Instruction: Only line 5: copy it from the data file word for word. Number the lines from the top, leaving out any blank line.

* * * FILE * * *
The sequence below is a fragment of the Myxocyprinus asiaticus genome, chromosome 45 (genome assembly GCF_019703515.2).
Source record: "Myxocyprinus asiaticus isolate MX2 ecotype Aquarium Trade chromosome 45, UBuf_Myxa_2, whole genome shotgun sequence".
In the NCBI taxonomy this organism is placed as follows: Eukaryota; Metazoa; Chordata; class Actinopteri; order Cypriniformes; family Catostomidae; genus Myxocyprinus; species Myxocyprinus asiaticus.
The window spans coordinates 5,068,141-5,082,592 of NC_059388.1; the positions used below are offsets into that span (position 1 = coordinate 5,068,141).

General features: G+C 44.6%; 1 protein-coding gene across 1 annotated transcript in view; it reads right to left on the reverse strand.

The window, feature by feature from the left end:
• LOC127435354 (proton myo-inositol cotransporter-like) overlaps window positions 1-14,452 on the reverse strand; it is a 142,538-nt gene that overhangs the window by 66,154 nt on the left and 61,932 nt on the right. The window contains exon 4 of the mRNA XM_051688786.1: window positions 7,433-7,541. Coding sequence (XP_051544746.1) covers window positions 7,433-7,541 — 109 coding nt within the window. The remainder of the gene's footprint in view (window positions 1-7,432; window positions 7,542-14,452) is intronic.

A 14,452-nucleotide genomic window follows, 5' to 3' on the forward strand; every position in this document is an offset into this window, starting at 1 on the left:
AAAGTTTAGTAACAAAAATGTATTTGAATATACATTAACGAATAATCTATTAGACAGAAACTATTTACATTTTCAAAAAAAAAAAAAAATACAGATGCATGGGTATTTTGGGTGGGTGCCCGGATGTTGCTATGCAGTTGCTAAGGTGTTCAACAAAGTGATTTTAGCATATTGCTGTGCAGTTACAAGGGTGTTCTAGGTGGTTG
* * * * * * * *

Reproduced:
General features: G+C 44.6%; 1 protein-coding gene across 1 annotated transcript in view; it reads right to left on the reverse strand.